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    $\begingroup$ I also thought about this possibility but it intuitively seems ludicrous. If I come up with a better justification I'll make sure to answer your post. I am very interested in an answer to this question. $\endgroup$ – PMercier Feb 5 '20 at 5:06

Many answers to this post, are also answer to this one, although the original question is different. All of the answers to this post are only conjectures though, it even seems there are standalone conjectures, i.e. they don't seem to rely on the usual bigger conjectures ($P \neq NP$)

Here is a list of problems taken from this post :

  • The best algorithm for $k-SUM$ run in time $O(n^{\lceil k/2 \rceil})$ for even k. The $k-SUM$ problem is : given a set $S$ of integers, are there k integers from $S$ which sum up to 0. Moreover, it seems likely that any lower bound on this problem can't be derived from the time hierarchy theorem, which is what the post asked for. Read this answer for more details.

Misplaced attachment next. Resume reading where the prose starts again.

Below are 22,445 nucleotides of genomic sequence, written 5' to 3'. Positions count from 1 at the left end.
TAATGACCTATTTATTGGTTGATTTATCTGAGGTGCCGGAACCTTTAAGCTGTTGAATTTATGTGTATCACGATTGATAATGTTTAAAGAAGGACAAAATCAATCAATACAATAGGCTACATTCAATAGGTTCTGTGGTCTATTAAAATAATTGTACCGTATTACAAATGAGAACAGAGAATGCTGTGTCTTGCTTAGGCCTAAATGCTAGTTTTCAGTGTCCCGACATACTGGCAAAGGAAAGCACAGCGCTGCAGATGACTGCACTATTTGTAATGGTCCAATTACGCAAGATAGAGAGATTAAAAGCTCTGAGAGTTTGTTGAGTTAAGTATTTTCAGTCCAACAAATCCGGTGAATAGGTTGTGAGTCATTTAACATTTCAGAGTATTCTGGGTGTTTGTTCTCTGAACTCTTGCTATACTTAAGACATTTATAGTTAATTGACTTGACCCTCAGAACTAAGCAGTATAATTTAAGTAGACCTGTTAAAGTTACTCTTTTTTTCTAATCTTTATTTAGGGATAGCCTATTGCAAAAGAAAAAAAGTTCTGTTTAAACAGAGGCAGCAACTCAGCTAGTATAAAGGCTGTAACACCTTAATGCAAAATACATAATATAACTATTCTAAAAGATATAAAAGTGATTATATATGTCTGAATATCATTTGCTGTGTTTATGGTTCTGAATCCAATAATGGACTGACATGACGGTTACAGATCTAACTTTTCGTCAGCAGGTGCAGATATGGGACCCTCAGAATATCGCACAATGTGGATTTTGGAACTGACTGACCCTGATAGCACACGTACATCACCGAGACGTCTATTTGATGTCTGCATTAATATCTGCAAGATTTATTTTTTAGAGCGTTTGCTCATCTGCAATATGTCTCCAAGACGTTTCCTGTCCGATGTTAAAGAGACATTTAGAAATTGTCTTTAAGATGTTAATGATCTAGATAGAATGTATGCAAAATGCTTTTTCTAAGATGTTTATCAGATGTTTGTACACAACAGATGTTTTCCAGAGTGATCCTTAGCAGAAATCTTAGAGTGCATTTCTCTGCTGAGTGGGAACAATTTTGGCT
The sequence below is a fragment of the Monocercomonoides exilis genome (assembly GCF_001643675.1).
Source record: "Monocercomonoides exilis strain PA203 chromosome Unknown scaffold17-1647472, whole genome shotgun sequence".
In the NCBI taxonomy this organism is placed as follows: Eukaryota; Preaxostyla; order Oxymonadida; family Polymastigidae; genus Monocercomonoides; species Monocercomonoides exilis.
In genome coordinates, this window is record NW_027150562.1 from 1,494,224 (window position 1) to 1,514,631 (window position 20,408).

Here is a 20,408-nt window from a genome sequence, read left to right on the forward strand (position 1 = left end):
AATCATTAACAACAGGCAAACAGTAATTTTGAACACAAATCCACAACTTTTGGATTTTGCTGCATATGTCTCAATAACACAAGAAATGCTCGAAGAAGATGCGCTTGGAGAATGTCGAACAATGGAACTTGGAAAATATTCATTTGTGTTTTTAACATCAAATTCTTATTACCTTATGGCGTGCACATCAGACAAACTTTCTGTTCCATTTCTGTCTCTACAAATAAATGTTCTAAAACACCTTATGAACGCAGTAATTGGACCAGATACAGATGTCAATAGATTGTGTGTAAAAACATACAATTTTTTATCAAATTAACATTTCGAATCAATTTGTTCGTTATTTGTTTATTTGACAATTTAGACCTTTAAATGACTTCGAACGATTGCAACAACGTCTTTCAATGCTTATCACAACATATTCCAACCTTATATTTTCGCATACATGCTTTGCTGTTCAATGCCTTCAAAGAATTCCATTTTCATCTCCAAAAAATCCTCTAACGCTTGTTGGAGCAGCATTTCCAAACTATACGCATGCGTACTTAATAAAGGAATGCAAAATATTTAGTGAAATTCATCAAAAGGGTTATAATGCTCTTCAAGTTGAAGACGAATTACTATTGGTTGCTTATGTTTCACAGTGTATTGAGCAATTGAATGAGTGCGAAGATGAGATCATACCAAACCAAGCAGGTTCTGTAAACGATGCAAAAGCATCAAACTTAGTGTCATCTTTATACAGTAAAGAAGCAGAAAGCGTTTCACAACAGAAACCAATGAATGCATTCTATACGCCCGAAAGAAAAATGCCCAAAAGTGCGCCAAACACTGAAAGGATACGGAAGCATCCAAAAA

• The $k-CLIQUE$ problem.
  • Hopcroft's problem : Given a set of $n$ points and a set of $n$ lines in the plane, does any point lie on one of the line? It is believed to take at least $O(n^{3/4})$ time.
  • Affine degeneracy problem. Given $n$ points in $d$ dimensions. Do $d+1$ of them lie on a hyperplane of dimension $d-1$. Believed to take $O(n^d)$ time.
  • $\begingroup$ I am accepting this answer because as of the current state of research it seems that standalone conjecture is the state of the art. $\endgroup$ – PMercier Feb 10 '20 at 3:07
  • $\begingroup$ Thank you for sharing! I actually hadn't known about the paper "How hard are n^2-hard problems?" but was aware of their theorem. It really helps to have a more complete history. $\endgroup$ – Michael Wehar Feb 10 '20 at 9:59